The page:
Enjoy Italy

This gets a little complicated, but it deals with transportation in Italy, so hang on.

This gets a little complicated, but it deals with transportation in Italy, so hang on.

There is Enjoy. Enjoy is a service provided by Eni. Eni is an integrated energy company. Enjoy is a car-sharing service. So there’s gasoline and cars.

One of Eni’s partners in this service is Fiat. Gasoline and the provider of cars.

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Another is Trenitalia. Trenitalia is the primary train operator in Italy. So there’s travel by train, then travel post-train trip via a car that’s filled with gas.

Enjoy opened earlier this year in Milan and Rome with a fleet of Fiat 500s. It opened earlier this week in Florence. Again, with 500s.

There are some 185,000 members of Enjoy in Milan and Rome, who accounted for some 1.5-million rentals.

Those who have signed up for Enjoy can either reserve a car online or pick one up that happens to be available on the street. In Florence the Enjoy 500s can be driven in the limited traffic zone in the city center. What’s more, they can be parked in a variety of places, including those that are otherwise reserved for residents. Certainly that will make the Enjoy driver happy. Probably not the residents.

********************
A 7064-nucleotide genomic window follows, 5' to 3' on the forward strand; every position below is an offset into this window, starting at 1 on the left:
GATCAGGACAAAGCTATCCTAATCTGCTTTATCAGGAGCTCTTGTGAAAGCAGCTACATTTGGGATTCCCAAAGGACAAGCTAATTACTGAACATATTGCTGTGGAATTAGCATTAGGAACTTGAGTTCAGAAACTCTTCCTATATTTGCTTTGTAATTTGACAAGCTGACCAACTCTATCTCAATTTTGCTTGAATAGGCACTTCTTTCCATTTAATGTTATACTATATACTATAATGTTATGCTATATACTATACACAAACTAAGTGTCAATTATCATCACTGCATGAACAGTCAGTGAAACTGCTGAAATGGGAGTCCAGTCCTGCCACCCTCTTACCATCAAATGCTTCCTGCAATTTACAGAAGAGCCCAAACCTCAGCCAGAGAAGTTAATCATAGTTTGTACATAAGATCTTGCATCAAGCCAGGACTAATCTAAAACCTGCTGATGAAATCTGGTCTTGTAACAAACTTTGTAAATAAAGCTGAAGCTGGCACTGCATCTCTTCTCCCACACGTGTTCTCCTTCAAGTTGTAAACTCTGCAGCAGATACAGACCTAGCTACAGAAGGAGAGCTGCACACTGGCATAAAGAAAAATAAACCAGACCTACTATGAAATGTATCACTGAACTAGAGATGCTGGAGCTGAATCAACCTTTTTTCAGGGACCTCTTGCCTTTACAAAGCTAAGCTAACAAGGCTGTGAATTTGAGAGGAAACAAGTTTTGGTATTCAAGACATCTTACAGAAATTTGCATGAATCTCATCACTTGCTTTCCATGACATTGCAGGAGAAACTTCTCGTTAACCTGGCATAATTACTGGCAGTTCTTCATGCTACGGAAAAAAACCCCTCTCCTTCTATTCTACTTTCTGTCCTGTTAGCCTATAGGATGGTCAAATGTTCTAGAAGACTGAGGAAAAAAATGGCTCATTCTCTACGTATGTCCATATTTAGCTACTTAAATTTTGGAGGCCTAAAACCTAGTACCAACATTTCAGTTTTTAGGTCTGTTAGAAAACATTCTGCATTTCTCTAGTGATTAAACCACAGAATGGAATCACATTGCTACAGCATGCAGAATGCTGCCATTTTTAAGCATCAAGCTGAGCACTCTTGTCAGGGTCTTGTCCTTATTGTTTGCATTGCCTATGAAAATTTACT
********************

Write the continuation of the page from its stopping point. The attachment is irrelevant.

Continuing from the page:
The fees are said to be highly competitive with alternatives, coming in at 25-cents a minute for the first 50 km that the vehicle is in motion, after which there is a 25-cent per kilometer fee added to the time fee. The cost of having a parked Enjoy 500 is 10 cents a minute.

Here’s the thing: Eni is going to sell gas to individuals who own or lease cars as well as to the Enjoy members (the aforementioned fees include insurance, fuel, parking, and maintenance costs). Trenitalia has Enjoy vehicles outside of the main train stations, which means that its customers can have more seamless mobility.

But what about Fiat? If people choose to join Enjoy and not buy a 500, then presumably there are going to be fewer 500s sold then there otherwise might be.

And with the proliferation of car-sharing services around the globe—and certainly not just in Italy—things are going to get a little complicated for all OEMs.